BY NATE STOREY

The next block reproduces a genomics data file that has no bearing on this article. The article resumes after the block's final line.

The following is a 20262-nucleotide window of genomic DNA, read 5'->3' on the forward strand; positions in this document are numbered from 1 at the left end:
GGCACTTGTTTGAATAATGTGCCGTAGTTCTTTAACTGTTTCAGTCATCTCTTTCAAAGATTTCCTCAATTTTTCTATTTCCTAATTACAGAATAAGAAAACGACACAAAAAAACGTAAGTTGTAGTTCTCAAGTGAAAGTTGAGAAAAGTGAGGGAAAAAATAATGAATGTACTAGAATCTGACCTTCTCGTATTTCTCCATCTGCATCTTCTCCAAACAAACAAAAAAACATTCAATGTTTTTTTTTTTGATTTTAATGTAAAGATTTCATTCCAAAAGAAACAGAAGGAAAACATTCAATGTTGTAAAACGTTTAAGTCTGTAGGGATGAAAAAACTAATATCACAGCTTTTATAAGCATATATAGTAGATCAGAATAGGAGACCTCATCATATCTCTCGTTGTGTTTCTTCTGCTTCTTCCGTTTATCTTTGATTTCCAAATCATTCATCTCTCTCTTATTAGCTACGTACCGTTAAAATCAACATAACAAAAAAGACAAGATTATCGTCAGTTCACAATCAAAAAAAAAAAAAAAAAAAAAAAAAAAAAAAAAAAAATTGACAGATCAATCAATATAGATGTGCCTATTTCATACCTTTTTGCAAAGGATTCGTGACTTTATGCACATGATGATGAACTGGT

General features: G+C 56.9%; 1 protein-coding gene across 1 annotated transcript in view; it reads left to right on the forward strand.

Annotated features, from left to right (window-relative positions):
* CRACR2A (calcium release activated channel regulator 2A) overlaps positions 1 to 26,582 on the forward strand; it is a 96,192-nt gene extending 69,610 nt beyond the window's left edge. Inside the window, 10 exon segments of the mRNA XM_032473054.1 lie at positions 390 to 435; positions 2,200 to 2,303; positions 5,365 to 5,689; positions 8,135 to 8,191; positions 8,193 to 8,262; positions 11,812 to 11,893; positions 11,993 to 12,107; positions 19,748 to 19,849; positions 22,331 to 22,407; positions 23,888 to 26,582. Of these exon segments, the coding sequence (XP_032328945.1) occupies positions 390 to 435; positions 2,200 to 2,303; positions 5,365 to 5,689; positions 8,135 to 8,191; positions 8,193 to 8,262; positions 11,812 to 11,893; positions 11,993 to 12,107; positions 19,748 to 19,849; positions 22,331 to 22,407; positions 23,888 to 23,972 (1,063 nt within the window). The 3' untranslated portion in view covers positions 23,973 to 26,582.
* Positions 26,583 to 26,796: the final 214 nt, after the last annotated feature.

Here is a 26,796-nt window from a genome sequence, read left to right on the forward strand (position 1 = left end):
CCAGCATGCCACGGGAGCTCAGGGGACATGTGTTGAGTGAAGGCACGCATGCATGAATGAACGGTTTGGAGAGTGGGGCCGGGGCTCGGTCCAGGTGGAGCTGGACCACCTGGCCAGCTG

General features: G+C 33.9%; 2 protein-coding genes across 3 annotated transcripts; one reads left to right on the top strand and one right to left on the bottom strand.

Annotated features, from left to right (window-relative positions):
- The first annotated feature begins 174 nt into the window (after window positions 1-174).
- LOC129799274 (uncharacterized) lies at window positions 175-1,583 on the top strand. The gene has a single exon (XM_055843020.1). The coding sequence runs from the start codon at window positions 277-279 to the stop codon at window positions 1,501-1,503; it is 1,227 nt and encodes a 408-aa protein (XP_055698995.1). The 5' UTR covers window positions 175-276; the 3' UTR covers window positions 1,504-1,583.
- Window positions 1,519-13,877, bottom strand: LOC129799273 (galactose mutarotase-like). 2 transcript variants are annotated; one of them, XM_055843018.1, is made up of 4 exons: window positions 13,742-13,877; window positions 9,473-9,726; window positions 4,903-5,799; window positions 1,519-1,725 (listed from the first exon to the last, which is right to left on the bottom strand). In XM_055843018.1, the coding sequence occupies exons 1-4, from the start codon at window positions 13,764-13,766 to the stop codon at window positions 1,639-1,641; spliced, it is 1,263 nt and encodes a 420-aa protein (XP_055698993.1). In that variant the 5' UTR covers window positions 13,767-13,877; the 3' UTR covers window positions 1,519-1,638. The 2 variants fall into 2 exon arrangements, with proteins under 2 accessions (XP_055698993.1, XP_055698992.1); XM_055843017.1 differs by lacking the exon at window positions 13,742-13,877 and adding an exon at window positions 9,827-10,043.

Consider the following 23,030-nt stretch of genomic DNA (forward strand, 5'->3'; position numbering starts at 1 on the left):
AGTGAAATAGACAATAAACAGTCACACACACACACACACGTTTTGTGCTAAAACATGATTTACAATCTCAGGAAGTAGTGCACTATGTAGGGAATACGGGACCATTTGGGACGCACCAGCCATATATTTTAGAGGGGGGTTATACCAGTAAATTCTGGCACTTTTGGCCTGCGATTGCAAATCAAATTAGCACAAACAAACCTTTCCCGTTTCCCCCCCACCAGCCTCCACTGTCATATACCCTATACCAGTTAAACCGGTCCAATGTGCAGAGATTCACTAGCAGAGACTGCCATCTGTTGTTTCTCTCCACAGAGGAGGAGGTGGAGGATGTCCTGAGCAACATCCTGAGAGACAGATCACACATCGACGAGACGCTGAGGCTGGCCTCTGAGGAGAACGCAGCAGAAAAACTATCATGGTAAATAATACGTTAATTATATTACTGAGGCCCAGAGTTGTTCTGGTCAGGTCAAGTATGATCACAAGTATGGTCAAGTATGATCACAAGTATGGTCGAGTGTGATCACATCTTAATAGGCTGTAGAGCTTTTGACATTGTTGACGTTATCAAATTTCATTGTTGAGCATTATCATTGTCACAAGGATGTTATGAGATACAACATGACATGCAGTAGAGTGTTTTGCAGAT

Richmond’s arts district was an eyesore of crumbling infrastructure and panhandling vagabonds when Ted and Katie Ukrop opened their Broad Street concept shop and art exhibition space, Quirk Gallery, in 2005. Ten years later, the neighborhood has become ground zero for the city’s creative movement, with recording studios, Southern-style gastropubs, indie-label fashion boutiques, and now, the new Quirk Hotel. “The gallery has always operated with that principle in mind: To bring attention back to Broad Street and re-establish this area as a major destination,” Katie says. Inside the façade of the erstwhile 1916 J.B. Mosby & Co. department store, the 74 rooms enunciate the building’s past as well as local talent with original pine floors and bed frames crafted from repurposed 100-year-old wood joists, offset by pink resin ice buckets. In the lobby, soaring segmental arches and a groin vault ceiling house artworks like Chris Milk’s life-size tin men cyclists and a massive instillation by Susie Granch called “Pile,” an assemblage of upcycled coffee cup lids, lipstick imprints and all, from nearby cafes. On a recent Sunday afternoon in the lobby, the Ukrop’s decade-long mission to bring some magic to Broad Street was on full display. The developer of an app called Coffitivity shuffled from the attached gallery space, to the barista counter that serves cult roaster Blanchard’s, to his laptop resting on a plush midcentury sofa. Brunch-goers tucked into toasted avocado hash at chef David Dunlap’s restaurant, Maple & Pine. Even Harry Potter (yes, Daniel Radcliffe) whisked himself into an elevator. “The local art scene gets richer every year with more imaginative and creative people moving to town who are making huge contributions to Richmond’s culture,” Katie says. “We’ve established some really strong connections with amazing artists and will continue to exhibit their work at the gallery; hopefully the hotel will given them a broader audience.” Case in point: the studio around the corner, where the hotel’s first artist-in-residence, paperist Leigh Suggs, is completing a six-month residency. Before she’s done, one of her pieces will join the property’s permanent collection.